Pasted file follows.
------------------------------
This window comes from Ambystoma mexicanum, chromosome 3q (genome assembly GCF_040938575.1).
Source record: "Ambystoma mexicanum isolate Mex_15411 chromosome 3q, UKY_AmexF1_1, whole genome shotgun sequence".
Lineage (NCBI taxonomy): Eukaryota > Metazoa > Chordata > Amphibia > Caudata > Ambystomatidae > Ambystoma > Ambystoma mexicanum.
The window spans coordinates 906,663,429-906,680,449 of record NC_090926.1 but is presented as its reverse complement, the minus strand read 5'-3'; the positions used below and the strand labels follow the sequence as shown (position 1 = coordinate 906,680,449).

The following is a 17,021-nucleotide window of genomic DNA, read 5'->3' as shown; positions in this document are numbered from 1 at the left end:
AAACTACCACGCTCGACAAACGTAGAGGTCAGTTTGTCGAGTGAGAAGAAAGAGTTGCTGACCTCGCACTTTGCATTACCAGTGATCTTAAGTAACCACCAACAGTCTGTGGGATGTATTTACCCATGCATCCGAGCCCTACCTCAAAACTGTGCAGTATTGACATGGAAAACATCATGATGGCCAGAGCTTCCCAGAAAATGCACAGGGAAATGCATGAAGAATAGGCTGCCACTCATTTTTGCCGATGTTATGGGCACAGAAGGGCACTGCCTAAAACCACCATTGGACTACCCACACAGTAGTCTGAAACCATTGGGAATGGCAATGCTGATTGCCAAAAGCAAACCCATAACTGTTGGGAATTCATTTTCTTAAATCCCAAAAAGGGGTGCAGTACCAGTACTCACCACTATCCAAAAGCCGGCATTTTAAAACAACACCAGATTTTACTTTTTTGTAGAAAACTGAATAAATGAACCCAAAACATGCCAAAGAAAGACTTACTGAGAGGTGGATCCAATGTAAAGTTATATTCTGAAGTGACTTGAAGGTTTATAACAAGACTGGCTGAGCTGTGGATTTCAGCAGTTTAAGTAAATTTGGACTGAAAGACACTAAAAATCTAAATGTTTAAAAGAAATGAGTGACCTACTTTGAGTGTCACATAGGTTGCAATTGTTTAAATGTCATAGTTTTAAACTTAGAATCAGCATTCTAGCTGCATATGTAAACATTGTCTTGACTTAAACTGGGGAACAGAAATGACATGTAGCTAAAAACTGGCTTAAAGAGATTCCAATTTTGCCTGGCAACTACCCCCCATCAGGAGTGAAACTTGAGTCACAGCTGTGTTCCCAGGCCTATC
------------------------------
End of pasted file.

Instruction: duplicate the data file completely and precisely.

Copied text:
This window comes from Ambystoma mexicanum, chromosome 3q (genome assembly GCF_040938575.1).
Source record: "Ambystoma mexicanum isolate Mex_15411 chromosome 3q, UKY_AmexF1_1, whole genome shotgun sequence".
Lineage (NCBI taxonomy): Eukaryota > Metazoa > Chordata > Amphibia > Caudata > Ambystomatidae > Ambystoma > Ambystoma mexicanum.
The window spans coordinates 906,663,429-906,680,449 of record NC_090926.1 but is presented as its reverse complement, the minus strand read 5'-3'; the positions used below and the strand labels follow the sequence as shown (position 1 = coordinate 906,680,449).

The following is a 17,021-nucleotide window of genomic DNA, read 5'->3' as shown; positions in this document are numbered from 1 at the left end:
AAACTACCACGCTCGACAAACGTAGAGGTCAGTTTGTCGAGTGAGAAGAAAGAGTTGCTGACCTCGCACTTTGCATTACCAGTGATCTTAAGTAACCACCAACAGTCTGTGGGATGTATTTACCCATGCATCCGAGCCCTACCTCAAAACTGTGCAGTATTGACATGGAAAACATCATGATGGCCAGAGCTTCCCAGAAAATGCACAGGGAAATGCATGAAGAATAGGCTGCCACTCATTTTTGCCGATGTTATGGGCACAGAAGGGCACTGCCTAAAACCACCATTGGACTACCCACACAGTAGTCTGAAACCATTGGGAATGGCAATGCTGATTGCCAAAAGCAAACCCATAACTGTTGGGAATTCATTTTCTTAAATCCCAAAAAGGGGTGCAGTACCAGTACTCACCACTATCCAAAAGCCGGCATTTTAAAACAACACCAGATTTTACTTTTTTGTAGAAAACTGAATAAATGAACCCAAAACATGCCAAAGAAAGACTTACTGAGAGGTGGATCCAATGTAAAGTTATATTCTGAAGTGACTTGAAGGTTTATAACAAGACTGGCTGAGCTGTGGATTTCAGCAGTTTAAGTAAATTTGGACTGAAAGACACTAAAAATCTAAATGTTTAAAAGAAATGAGTGACCTACTTTGAGTGTCACATAGGTTGCAATTGTTTAAATGTCATAGTTTTAAACTTAGAATCAGCATTCTAGCTGCATATGTAAACATTGTCTTGACTTAAACTGGGGAACAGAAATGACATGTAGCTAAAAACTGGCTTAAAGAGATTCCAATTTTGCCTGGCAACTACCCCCCATCAGGAGTGAAACTTGAGTCACAGCTGTGTTCCCAGGCCTATC